Abir Mukherjee’s debut whodunnit, 'A Rising Man' features former Scotland Yard detective Captain Sam Wyndham, a First World War survivor with painful memories who arrives in Calcutta in 1919 to join the local police force.
Before he has had a chance to settle into his new surroundings, job and home, he is tasked with solving the gruesome murder of Alexander MacAuley, a senior British official. His lifeless body was discovered in a dark and muddy alley outside a brothel, with his throat slit and a message of revolt in his mouth. Then there's a botched train robbery. Are these troublesome events connected?
Wyndham and his assistant Indian Sergeant 'Surrender-not' Banerjee go on a frantic search for the killer. His superiors are adamant that terrorists were to blame for the murder, but Wyndham has his doubts. When Wyndham bravely manages to capture the long-sought terrorist Sen (think: Gandhi), everybody seems only too willing to put the blame on Sen.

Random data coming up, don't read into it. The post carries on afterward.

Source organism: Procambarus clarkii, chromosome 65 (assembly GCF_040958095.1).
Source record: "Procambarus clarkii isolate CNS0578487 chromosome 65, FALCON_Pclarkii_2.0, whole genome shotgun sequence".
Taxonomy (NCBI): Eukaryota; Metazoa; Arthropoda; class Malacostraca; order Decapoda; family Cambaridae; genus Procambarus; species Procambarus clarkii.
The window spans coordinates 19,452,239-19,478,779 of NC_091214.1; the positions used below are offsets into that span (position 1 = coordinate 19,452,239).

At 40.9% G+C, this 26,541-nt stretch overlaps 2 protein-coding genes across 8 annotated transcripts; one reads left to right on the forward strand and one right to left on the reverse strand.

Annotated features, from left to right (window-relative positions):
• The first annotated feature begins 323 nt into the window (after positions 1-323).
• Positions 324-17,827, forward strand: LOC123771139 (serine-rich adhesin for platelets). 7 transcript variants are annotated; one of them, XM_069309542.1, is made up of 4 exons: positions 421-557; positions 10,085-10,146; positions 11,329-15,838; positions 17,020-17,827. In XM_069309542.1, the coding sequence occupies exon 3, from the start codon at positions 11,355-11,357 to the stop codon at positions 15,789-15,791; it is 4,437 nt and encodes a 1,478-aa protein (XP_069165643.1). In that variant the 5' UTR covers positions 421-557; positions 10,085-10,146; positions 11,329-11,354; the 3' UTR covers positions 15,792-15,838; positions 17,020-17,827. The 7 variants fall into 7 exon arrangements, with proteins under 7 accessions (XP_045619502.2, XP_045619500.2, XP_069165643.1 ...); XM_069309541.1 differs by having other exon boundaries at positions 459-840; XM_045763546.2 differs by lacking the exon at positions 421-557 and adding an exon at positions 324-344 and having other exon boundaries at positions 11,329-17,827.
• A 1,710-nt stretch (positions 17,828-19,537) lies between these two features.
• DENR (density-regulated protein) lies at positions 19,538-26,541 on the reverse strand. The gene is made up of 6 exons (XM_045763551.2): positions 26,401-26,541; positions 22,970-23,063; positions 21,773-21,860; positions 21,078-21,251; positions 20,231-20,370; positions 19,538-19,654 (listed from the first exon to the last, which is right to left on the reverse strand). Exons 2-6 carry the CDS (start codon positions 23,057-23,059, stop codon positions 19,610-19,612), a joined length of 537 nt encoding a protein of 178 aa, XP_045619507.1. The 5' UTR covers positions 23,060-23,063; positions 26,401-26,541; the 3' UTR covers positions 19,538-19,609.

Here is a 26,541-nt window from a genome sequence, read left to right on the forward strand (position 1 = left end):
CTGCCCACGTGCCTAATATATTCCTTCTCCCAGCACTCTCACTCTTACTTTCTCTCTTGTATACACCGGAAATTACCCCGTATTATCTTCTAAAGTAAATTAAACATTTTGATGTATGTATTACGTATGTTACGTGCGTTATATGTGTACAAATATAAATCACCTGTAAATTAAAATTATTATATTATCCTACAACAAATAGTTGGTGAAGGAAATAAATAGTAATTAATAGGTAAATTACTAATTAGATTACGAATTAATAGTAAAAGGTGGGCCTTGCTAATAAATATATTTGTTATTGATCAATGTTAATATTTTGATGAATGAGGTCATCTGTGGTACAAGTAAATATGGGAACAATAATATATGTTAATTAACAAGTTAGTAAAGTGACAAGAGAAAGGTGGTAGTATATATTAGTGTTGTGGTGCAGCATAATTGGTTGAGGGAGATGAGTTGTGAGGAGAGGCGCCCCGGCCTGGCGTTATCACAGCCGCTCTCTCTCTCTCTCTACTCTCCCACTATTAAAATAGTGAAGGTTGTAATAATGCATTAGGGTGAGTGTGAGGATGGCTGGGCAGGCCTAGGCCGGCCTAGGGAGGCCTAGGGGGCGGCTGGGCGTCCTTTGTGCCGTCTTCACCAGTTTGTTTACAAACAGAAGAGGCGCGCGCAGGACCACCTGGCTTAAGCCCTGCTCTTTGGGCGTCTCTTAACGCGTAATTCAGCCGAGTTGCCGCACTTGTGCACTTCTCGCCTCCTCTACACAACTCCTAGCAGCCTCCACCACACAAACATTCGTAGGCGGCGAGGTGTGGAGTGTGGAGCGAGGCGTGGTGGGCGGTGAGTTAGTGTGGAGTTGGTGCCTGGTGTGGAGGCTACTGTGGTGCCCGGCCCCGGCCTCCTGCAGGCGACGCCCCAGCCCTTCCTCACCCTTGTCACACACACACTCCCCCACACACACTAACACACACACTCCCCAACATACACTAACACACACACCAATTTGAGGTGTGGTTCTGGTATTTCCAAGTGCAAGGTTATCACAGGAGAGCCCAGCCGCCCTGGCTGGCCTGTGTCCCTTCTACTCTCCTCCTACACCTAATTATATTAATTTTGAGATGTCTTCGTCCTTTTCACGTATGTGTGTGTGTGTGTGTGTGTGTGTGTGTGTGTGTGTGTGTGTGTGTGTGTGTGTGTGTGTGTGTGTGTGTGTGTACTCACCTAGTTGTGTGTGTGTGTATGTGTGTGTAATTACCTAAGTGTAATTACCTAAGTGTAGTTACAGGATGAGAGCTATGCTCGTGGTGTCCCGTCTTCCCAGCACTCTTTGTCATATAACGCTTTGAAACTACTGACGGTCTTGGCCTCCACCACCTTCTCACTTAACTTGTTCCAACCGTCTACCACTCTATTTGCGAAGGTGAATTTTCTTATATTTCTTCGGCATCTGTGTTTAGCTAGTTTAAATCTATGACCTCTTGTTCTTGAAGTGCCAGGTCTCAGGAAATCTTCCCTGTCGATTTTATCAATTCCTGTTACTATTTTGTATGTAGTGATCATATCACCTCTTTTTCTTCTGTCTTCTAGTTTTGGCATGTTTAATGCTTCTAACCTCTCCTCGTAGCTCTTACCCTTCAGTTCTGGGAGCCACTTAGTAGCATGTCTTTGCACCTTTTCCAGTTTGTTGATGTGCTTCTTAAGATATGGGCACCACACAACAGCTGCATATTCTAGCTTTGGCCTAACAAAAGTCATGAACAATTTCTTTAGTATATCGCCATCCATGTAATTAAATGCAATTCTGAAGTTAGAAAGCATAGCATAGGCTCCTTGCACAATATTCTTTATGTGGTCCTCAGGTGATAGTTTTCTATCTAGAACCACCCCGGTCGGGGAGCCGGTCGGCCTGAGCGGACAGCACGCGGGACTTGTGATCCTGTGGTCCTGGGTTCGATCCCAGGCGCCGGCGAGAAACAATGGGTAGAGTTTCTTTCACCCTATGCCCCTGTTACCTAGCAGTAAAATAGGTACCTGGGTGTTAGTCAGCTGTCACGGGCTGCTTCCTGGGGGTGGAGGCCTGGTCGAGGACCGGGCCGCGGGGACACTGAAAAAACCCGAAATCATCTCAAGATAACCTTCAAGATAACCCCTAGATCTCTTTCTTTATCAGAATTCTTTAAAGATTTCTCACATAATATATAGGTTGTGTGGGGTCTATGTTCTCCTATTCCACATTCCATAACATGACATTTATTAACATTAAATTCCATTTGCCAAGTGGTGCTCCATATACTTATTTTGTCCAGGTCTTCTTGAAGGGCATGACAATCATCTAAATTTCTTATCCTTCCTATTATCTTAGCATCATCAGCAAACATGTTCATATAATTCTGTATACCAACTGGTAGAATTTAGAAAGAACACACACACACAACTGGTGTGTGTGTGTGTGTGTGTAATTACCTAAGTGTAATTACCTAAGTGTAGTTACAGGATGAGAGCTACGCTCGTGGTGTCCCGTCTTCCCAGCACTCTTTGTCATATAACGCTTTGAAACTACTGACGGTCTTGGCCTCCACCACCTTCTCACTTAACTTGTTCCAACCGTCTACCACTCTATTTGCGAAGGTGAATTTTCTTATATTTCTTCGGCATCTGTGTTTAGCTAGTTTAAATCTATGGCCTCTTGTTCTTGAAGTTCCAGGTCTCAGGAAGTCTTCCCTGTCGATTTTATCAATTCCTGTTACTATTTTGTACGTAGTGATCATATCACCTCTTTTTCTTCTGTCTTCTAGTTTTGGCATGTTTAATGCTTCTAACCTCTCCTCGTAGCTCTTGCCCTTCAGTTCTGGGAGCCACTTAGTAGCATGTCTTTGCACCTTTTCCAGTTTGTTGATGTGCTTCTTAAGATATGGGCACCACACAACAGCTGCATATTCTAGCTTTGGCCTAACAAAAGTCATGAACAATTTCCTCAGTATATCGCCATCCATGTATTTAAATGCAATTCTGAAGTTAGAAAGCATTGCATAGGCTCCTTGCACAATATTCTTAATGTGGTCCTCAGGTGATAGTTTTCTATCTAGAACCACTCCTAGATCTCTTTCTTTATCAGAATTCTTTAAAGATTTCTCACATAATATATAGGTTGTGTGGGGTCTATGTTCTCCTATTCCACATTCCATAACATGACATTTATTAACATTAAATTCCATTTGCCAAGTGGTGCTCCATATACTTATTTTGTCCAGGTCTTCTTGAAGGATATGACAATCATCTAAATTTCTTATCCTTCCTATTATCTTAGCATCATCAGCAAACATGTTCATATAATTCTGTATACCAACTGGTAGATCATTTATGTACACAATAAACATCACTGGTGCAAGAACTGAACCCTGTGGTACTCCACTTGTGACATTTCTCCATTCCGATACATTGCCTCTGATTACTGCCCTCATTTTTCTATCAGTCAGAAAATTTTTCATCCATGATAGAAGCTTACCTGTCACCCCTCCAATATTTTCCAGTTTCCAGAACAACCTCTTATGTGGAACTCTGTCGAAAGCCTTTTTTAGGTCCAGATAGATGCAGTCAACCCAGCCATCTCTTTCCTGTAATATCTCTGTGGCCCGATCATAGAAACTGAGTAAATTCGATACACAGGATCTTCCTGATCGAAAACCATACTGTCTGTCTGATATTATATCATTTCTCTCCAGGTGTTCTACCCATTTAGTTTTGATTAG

The writing of Mukherjee is assured and he can certainly put a smile on your face with his mischievous sense of humour. The plot is rich in detail, lightly clued and the narrative is very good. You'll like the characters and I'm uncertain as to what the title, 'A Rising Man' was actually supposed to mean. Yes, Sam Wyndham was wounded physically and mentally in the trenches of the battlefields in Flanders in the First World War en he seems to be getting a second chance in 1919's India. But his assistant Indian Sergeant 'Surrender-not' also seems a candidate for the 'man on the rise'.
In the end, I was pleasantly surprised by 'A Rising Man' and will certainly get hold of the second, 'A Necessary Evil' and the third, 'Smoke and Ashes'.
This review was accepted on Amazon.co.uk and bol.com.